Russia: Continuing Deterioration of Religious Freedom


Date:  November 1, 2017

by Anneta Vyssotskaia


For centuries Russia was known as a country persecuting people who chose to 
believe differently from what was prescribed by the ruling authorities. Being 
officially a Christian country for over 1000 years, for centuries it 
persecuted Old-believers who refused to accept the reforms introduced by the 
Russian Orthodox Church. Some Protestant confessions (like Baptists), 
spreading quickly during spiritual revival, were considered 'dangerous sects' 
and were severely persecuted by the State in the 19th Century. The leaders of 
the Russian Orthodox Church co-operated with the authorities in persecuting 
the sects.  

After the Russian Revolution in 1917, atheism was propagated at all levels, 
all religions were persecuted and many church leaders died as martyrs or 
spent decades in prison and labour camps. After the collapse of the communist 
ideology and the dissolution of the Soviet Union in 1991, there was a short 
period of religious freedom and a big spiritual revival all across its former 
republics. Many people accepted Christ and were added to his Church. Even 
during that period of religious freedom, the new Protestant Churches 
experienced a lot of pressure and restrictions on their activities, 
especially evangelism and mission work. In 1997, a law on religion brought 
more restrictions and its preamble recognised the 'special contribution' of 
Russian Orthodoxy. Since then,  religious freedom gradually worsened.  

In July 2016, the so-called Yarovaya Law, a package of counter-terrorism 
measures, was signed into law by President Putin. These counter-terrorism 
measures include prohibition of any mission activity outside church premises 
or other sites designated for religious purposes. Missionary activity is 
defined as: 'The activity of a religious association, aimed at disseminating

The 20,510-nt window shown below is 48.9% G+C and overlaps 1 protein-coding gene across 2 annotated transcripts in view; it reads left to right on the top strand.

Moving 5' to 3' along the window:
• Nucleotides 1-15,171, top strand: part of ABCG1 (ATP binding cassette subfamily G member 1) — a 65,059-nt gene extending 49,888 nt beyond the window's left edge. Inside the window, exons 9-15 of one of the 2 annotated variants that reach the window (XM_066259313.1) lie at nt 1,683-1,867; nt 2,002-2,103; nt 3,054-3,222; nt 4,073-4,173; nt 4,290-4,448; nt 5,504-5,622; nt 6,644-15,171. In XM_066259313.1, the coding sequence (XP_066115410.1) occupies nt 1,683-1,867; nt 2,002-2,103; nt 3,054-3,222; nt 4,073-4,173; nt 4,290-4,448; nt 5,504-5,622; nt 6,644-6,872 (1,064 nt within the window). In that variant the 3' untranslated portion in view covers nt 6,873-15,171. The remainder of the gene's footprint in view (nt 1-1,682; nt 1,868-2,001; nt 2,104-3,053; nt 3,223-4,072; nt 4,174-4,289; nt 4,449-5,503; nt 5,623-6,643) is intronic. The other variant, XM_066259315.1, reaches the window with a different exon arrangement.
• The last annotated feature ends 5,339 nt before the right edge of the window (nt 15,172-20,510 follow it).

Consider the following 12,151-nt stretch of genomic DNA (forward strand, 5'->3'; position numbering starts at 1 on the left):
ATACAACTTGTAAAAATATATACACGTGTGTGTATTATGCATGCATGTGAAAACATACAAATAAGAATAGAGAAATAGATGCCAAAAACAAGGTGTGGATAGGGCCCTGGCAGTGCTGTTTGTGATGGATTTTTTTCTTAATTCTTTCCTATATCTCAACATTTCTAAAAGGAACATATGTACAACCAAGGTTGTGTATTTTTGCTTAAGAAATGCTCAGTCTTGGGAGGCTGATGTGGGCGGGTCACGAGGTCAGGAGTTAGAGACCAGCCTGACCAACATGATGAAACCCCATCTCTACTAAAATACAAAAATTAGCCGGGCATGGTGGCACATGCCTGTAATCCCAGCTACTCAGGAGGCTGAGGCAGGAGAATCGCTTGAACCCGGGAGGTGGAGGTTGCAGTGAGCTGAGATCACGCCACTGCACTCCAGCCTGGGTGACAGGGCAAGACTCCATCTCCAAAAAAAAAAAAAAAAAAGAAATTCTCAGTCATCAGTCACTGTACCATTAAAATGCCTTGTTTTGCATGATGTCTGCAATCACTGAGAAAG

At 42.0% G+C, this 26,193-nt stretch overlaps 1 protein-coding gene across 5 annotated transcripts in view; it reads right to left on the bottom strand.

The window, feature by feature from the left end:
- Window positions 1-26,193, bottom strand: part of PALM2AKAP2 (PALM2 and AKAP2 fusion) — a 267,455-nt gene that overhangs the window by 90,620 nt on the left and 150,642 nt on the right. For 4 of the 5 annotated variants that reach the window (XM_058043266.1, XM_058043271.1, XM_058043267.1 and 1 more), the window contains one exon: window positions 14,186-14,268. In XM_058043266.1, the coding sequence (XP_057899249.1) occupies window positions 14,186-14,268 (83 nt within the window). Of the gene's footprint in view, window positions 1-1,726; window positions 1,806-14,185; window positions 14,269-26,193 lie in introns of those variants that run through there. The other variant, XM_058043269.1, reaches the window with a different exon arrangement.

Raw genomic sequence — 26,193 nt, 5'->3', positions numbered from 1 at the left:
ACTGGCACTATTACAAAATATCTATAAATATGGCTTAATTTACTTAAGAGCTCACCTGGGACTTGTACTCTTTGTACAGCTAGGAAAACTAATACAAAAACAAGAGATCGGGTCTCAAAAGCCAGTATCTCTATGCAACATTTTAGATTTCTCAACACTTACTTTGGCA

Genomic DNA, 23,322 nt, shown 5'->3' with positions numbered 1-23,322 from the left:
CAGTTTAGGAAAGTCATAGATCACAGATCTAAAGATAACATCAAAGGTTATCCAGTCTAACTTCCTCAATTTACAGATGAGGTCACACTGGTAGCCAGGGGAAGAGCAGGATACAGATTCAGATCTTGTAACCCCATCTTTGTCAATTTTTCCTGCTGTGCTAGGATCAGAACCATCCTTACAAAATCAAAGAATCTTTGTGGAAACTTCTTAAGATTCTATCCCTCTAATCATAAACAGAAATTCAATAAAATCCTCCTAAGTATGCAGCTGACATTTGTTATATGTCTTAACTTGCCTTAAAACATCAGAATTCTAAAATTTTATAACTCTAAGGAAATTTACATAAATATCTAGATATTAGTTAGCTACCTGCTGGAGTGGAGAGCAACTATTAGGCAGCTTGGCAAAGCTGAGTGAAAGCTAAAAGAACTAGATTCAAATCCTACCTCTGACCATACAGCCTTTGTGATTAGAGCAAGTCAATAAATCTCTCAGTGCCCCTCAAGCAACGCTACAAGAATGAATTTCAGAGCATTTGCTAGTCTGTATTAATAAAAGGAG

information about its beliefs among people who are not participants (members, 
followers) in that religious association, with the purpose of involving these 
people as participants (members, followers). It is carried out directly by 
religious associations or by citizens and/or legal entities authorised by 
them, publicly, with the help of the media, the internet or other lawful 
means." (Forum 18, 8 July, 2016). Put simply, it bans any evangelism and 
missionary work and directly affects about three million Protestant 
Christians in Russia as well as believers of other religions.  

In August 2017, Forum 18 published a list of 193 cases of  'anti-missionary' 
punishment of individuals and religious communities since the Yarovaya Law 
came into force. The list includes Jehovah Witnesses, Muslims, Krishnaites 
and others. However, Protestant believers and churches are the majority of 
the list. The authorities seem to make the most active churches and their 
leaders the targets of persecution in their 'anti-missionary' attacks. A good 
example is the Evangelical Christian Church of Jesus Christ in Nizhny Tagil, 
which has had numerous raids and four cases opened against it under the 
Yarovaya Law.  


* changes in Russian legislation for religious freedom. 

* the Russian Orthodox Church to accept the right of freedom of belief for 
Russian people and not see other Christian denominations as a threat. 

* courage, wisdom and unity among other Christian Church leaders as they are 
targeted with persecution for the Gospel.   

* the teachings of Christ to continue spreading in Russia and change the 
country and people's lives for God's glory.  

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